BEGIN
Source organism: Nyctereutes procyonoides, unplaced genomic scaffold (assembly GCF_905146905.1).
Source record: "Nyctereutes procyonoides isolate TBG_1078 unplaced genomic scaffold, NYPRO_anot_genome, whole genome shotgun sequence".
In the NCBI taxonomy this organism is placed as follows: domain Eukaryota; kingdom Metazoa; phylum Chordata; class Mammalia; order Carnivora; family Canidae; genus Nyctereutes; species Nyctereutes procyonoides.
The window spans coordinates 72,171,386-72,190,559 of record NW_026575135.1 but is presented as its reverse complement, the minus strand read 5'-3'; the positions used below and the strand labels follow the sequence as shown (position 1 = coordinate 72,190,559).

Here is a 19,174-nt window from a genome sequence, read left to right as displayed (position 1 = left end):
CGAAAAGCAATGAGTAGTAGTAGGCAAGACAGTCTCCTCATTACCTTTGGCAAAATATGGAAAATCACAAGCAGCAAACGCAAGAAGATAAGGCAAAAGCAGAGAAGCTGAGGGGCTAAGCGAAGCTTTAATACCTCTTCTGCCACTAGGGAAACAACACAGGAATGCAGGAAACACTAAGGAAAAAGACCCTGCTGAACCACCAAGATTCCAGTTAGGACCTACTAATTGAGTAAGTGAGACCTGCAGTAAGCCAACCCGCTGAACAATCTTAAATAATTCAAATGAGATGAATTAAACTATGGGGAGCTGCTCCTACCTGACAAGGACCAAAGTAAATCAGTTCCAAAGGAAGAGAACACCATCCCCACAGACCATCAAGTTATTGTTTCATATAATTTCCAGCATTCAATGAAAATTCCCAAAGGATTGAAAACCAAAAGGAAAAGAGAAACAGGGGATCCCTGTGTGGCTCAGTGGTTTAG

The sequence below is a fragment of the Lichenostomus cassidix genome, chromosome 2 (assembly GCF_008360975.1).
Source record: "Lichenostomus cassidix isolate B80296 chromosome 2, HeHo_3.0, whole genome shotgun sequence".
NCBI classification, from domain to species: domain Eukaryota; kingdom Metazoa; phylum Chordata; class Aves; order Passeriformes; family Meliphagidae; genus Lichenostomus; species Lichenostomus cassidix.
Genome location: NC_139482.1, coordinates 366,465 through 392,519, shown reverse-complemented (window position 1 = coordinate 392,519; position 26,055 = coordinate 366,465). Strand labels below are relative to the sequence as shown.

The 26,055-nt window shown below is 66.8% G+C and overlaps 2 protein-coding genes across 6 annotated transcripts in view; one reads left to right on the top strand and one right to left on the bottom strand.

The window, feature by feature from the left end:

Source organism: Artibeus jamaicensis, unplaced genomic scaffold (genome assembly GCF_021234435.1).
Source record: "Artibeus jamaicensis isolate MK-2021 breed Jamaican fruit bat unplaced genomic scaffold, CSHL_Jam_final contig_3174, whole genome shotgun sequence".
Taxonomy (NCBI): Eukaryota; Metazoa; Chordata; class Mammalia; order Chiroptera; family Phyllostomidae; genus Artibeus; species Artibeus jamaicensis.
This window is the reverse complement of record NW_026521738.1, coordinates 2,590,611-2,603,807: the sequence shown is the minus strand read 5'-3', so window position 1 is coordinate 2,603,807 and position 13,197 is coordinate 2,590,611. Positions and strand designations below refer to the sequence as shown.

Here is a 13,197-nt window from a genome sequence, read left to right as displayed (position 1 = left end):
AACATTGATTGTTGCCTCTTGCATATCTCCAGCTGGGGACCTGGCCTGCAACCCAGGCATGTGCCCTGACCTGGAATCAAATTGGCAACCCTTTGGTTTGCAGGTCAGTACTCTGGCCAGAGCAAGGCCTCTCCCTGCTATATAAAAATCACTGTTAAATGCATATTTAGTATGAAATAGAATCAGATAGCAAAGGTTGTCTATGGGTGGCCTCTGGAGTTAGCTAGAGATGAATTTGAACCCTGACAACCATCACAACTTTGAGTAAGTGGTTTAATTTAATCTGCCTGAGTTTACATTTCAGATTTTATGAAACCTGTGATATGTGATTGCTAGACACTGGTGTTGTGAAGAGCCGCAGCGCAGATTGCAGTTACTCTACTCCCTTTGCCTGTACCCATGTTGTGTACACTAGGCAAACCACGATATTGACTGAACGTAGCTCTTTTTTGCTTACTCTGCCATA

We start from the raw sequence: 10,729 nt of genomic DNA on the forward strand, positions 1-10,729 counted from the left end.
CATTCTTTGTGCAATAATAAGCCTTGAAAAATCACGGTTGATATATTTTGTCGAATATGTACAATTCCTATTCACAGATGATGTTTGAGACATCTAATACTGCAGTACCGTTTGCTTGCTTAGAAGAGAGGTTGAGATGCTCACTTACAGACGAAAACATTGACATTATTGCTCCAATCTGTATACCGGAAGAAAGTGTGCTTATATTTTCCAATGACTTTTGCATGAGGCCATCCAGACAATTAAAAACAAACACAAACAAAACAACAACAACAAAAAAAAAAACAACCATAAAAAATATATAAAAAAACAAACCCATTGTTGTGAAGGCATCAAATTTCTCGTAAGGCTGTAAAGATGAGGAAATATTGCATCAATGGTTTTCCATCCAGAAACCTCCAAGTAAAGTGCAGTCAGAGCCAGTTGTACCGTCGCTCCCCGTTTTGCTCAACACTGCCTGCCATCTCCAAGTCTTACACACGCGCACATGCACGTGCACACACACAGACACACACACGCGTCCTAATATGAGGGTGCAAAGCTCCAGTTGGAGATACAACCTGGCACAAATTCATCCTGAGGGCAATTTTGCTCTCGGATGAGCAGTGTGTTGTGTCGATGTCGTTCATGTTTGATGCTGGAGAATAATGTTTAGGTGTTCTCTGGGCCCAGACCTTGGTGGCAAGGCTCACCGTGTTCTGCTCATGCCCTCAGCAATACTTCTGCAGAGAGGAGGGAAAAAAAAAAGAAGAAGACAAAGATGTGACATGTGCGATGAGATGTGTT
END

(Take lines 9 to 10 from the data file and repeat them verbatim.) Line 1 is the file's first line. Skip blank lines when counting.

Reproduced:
NCBI classification, from domain to species: domain Eukaryota; kingdom Metazoa; phylum Chordata; class Aves; order Passeriformes; family Meliphagidae; genus Lichenostomus; species Lichenostomus cassidix.
Genome location: NC_139482.1, coordinates 366,465 through 392,519, shown reverse-complemented (window position 1 = coordinate 392,519; position 26,055 = coordinate 366,465). Strand labels below are relative to the sequence as shown.